oppn parties Monkeying by MP's Lets a Brute Walk Free

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  • Finance Minister says she is receiving feedback from many sectors that recovery is happening as there is lower stress
  • Sabarimala temple opens, but police bar the entry of women below 50 years
  • Finance Minister Nirmala Sitharaman says Air India and BPCL to be sold off by March
  • Media person Rajat Sharma resigns as DDCA president
  • Shiv Sena, NCP and Congress postpone meeting the governor of Maharashtra
  • Shiv Sena not to attend the NDA meeting on 17th November, says break up "a formality"
  • Shiv Sena says that the confidence the BJP is showing about forming the government in Maharashtra is based purely on its expectation of getting numbers through horse trading
  • Anil Ambani resigns as director of the bankrupt Reliance Communications
  • India beat Bangladesh by an innings and 150 rums inside three days in the first Test. Indian pacers excel after Mayank Agarwal's double century
  • Sena-NCP-Congress work out a common minimum programme, will form the government soon and it will last 5 years, says Sharad Pawar
  • Income Tax Appellate Tribunal upholds the decision to withdraw the charitable status of Young India, making it liable to pay Rs 145 in income tax. Rahul Gandhi and Priyanka Vadra are the majority shareholders in the company
  • CBI raids offices of Amnesty International across India
  • Supreme Court quashes NCLAT order against Arcelor Mittal and paves the way for the company to take over ailing Essar Steel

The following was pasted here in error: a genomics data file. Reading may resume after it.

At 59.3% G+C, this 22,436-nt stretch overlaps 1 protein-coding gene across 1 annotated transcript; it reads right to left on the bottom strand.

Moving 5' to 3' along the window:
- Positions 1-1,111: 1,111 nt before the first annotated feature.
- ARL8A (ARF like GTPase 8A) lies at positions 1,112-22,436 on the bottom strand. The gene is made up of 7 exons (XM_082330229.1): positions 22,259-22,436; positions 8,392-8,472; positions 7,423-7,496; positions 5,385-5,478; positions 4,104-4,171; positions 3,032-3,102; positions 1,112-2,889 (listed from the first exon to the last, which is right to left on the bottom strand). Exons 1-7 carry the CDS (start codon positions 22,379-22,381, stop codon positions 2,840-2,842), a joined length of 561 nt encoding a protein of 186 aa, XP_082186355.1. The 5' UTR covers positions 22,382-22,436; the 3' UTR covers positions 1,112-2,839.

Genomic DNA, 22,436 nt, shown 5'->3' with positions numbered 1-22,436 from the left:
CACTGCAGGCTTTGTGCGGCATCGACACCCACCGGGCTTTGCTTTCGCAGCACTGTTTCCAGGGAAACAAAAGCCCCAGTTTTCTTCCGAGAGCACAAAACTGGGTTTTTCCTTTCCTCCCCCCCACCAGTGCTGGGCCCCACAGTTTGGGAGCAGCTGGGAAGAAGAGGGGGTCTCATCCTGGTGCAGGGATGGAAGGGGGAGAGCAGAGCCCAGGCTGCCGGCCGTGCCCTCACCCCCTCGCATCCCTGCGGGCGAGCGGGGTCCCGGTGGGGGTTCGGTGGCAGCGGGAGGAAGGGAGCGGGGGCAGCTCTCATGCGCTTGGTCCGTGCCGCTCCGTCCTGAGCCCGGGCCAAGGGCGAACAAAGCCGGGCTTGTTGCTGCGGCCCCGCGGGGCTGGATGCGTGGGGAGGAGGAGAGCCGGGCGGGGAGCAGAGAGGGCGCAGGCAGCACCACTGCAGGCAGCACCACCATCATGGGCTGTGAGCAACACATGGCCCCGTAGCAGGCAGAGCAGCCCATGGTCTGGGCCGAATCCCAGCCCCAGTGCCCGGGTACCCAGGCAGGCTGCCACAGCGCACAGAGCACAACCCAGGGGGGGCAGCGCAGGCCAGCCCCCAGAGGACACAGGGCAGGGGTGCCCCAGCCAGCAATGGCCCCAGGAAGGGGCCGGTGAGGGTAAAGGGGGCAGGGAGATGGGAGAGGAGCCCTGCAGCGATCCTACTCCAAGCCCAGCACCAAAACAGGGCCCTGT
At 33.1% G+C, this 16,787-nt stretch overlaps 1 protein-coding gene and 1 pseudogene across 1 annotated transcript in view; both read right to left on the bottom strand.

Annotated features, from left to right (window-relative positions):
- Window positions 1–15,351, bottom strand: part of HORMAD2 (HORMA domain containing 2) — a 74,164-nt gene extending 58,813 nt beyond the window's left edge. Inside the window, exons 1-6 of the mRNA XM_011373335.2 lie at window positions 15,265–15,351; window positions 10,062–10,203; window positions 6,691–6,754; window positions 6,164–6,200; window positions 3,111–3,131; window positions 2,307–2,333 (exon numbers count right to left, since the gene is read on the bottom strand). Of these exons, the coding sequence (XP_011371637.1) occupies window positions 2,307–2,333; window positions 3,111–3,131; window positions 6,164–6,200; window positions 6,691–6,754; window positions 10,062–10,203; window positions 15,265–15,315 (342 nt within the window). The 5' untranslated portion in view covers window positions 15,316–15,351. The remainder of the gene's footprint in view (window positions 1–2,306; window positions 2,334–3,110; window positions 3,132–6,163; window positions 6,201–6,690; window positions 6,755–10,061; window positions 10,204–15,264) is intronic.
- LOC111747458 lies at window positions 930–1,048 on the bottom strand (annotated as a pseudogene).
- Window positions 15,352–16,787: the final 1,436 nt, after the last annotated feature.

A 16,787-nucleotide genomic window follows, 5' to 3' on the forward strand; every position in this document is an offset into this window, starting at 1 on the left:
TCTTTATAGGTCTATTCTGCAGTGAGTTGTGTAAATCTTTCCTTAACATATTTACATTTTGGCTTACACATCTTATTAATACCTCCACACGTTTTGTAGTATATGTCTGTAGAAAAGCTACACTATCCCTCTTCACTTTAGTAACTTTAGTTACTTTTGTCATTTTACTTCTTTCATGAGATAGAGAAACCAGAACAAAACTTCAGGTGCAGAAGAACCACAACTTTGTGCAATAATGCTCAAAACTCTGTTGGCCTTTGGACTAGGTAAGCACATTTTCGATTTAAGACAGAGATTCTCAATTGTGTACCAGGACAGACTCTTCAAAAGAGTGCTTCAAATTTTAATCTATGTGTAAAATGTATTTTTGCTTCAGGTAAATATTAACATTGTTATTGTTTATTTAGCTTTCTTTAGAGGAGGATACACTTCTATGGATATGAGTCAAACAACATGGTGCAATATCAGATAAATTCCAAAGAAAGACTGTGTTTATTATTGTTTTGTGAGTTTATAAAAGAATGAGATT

• Finance Minister Nirmala Sitharaman says concerns of telcos will be addressed and no company will close down
Supreme Court dismisses plea for review in Rafale case, says no need for roving inquiry, maintains clean chit to government
oppn parties
Monkeying by MP's Lets a Brute Walk Free

By Sunil Garodia

About the Author

Sunil Garodia Editor-in-Chief of indiacommentary.com. Current Affairs analyst and political commentator. Writes for a number of publications.
image courtesy: NewsX

The country had debated and opined that juveniles older than 16 years should be tried as adults, in the wake of the barbaric acts perpetrated by a juvenile in the Nirbhaya rape case. The lawmakers listened and drafted a new Juvenile Justice Bill in 2014. But their monkeying got the better of them and the bill is still not law. The result is that a ferocious criminal is about to be released from a remand home in just three years for a crime for which his adult partners got death. The courts have held up their hands in despair – what else can they do, as the law as it stands today does not allow them to prescribe any further punishment.

The thinking that went behind giving juveniles a leeway in punishment was that they were not mature enough to understand the consequences of what they were doing. This is a blatantly outdated thinking. Changes in education and advances in technology, as also the fact that society itself has changed – for example, we are moving away from the joint family system which provided a support system to minors – means that minors now imbibe many adult traits- sadly, the bad ones in most cases - at a much younger age. Hence, the law that punishes them needs to be suitably altered.

The problem in India is that we recognize the flaws but take too much time in correcting them. In the instant case, the Juvenile Justice Bill is pending for more than two years. Parliamentarians have indulged in shameful behavior inside the House, blocking passage of important legislation. But essentially, this is a failure of the government. There are several non-controversial bills that should have been prioritized. Juvenile Justice Bill is one of them. One is sure that despite their differences, most parties would have come together to pass it. A brute would not have walked free only if MPs were more concerned in the well-being of the country instead of their own parties.